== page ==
Caries

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The most common causes of the tooth lost are caries and periodontal disease, following a tooth fracture (Jacobsen, 2008). Data suggests that in most industrialized countries 60-90 % of school aged children and almost 100% of adult population are affected by tooth decay (Petersen et al., 2005), with the prevalence, which is more higher in female than male (Lukacs & Largaespada, 2006; Ferraro & Vieira, 2010).

Tooth decay or dental caries is defined as chronic, multifactoral disease characterised by localized destruction of hard tooth tissues. It attacks on the mineralized tissues resulting in demineralization and in some cases destruction of the matrix (Jacobsen, 2008) . By some authors dental caries starts as small subclinical demineralised subsurface, which following a periods of remineralization and demineralization, may progress or arrest (Walmsley et al., 2002). There is an opinion that approximatelly 50 different factors subdivided into a three groups are in correlation with caries etiology: The first group is formed of those factors associated with the host such as quality of saliva and bacterial flora (Streptococcus mutans, Streptococcus sanquis, Actinomyces and Lactobacillae are the most commonly isolated from the caries lesions. These microorganisms produce lactic acid, also known as the milk acid, responsible for the caries development). The second group includes outside factors such as diet and the substrate on which bacteria act, while the third group content a tooth itself and those features which either predispose to or resist carious attack (Jacobsen, 2008).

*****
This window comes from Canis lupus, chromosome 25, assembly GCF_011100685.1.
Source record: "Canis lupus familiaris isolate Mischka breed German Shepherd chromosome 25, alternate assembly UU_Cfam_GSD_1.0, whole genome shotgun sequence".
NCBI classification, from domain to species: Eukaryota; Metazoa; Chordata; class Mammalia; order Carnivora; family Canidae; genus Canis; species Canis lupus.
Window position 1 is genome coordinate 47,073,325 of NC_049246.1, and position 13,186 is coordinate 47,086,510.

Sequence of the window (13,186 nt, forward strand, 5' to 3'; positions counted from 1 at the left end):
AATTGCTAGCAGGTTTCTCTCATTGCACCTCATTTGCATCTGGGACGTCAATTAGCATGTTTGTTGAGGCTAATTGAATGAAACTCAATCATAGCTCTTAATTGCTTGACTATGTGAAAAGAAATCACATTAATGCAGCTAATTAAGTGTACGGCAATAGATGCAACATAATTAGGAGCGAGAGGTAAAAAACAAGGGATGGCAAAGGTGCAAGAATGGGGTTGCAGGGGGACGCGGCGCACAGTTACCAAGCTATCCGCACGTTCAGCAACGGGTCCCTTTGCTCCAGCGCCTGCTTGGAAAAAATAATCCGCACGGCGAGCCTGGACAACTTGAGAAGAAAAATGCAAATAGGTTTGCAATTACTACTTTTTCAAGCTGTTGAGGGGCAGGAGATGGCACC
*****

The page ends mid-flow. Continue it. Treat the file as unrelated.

Caries can affect enamel, dentin and cement, with usually localization at the cemento-enamel junction or in the cementum. However, in modern men grooves and fissure areas of the posterior teeth are the most common sites of decay (Newbrun,1989; Fejerskov & Kidd, 2008). There is a relationship between debth of the fissures and caries susceptibility, due to fact that food debris and microorganisms impact in the fissures. This leads to conclusion that a tooth morphology is an important determinant for the caries development. Due to gingival recesions and loss of periodontal and bone support, the root of the tooth may be exposed to the mouth and caries may occur (Jacobsen, 2008).

3.1 Impacted tooth - Caries